The fact is that at a big football match, where rivalries are stoked and your team has its neck on the line, people act and speak in a way they wouldn’t around the dinner table, say, or at work. They sing obscene songs, shout abuse at opposing fans, muse loudly upon the sexual preferences of Chelsea players, and yell things about Posh Spice’s anus. This is not normal behaviour. But that’s because a football ground during a game is not a normal, everyday place – it is a zone outside of normality, away from the humdrum of daily existence, where one can unleash one’s id and ignite one’s passions. Put on edge by a tense game, wound up by opposing fans, determined to cheer to victory a team that your family might have supported for generations, it’s perfectly understandable that fans get het up, shouting down players they don’t like and trying to put off players they fear. Does that make them hateful, racist if they say the word ‘black’ or homophobic if they say ‘takes it up the arse’? No. They wouldn’t say that kind of thing in the office or the pub, because the vast majority of fans don’t actually hate black people or gay people. It’s just that at a football match, with passion at play, anything and everything can be used as a battering ram against your implacable opponents.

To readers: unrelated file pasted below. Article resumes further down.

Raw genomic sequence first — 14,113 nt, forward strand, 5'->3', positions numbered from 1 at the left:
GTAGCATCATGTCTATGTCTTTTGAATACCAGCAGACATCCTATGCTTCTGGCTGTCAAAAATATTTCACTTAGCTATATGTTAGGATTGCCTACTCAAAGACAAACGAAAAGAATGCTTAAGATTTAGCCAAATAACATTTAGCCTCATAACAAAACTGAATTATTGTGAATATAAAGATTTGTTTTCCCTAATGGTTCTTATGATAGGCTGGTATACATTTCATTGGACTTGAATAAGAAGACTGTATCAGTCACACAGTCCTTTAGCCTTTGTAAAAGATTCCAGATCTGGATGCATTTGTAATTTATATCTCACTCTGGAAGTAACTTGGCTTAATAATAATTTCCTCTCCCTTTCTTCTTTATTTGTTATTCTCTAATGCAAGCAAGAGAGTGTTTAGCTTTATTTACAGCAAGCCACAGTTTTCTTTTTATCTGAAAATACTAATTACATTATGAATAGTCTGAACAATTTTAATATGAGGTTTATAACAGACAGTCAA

The fantastic inability of the cut-off elites to understand this fact, their laugh-out-loud belief that what a football fan says in the heat of the moment in the Emirates stadium is a perfect snapshot of his entire ideological outlook, is a result of both their aloofness from ordinary people and their lack of familiarity with passion, at least of the working-class crowd variety. Ours is an era in which politics is an increasingly shrink-wrapped, anodyne, etiquette-obsessed arena, where watching your words and curbing your emotions are not only expected, but demanded. Schooled in PC, drained of controversial thought, thoroughly prepped by their parents or their peers for a life of dutiful PR work or broadsheet media stardom, it is not surprising that the kind of people who staff public bodies, equality quangos and the comment desks of newspapers find mass football passion a totally alien thing and that they can refer to fans who shout offensive slogans as ‘knuckle-dragging cretins’.

Behind the campaign to ‘eradicate racism’ from football, there lurks a pretty poisonous desire to police the weird emotions of these knuckle-draggers once known as the working classes, an attempt to subordinate passion to PC. If these snobs dolled up as anti-racists get their way, professional football might soon be drained of the very thing that makes it brilliant – people’s investment of passion and fury into their teams. Do we really want a situation where English football is turned into a totally respectable TV extravaganza, like American football, or where fans have been so lobotomised by the PC elite that they only clap or demur politely, as if football were dressage? If not, I suggest we set about the urgent task of kicking these ‘anti-racists’ out of football.

Brendan O’Neill is editor of spiked. Visit his personal website here.

To enquire about republishing spiked’s content, a right to reply or to request a correction, please contact the managing editor, Viv Regan.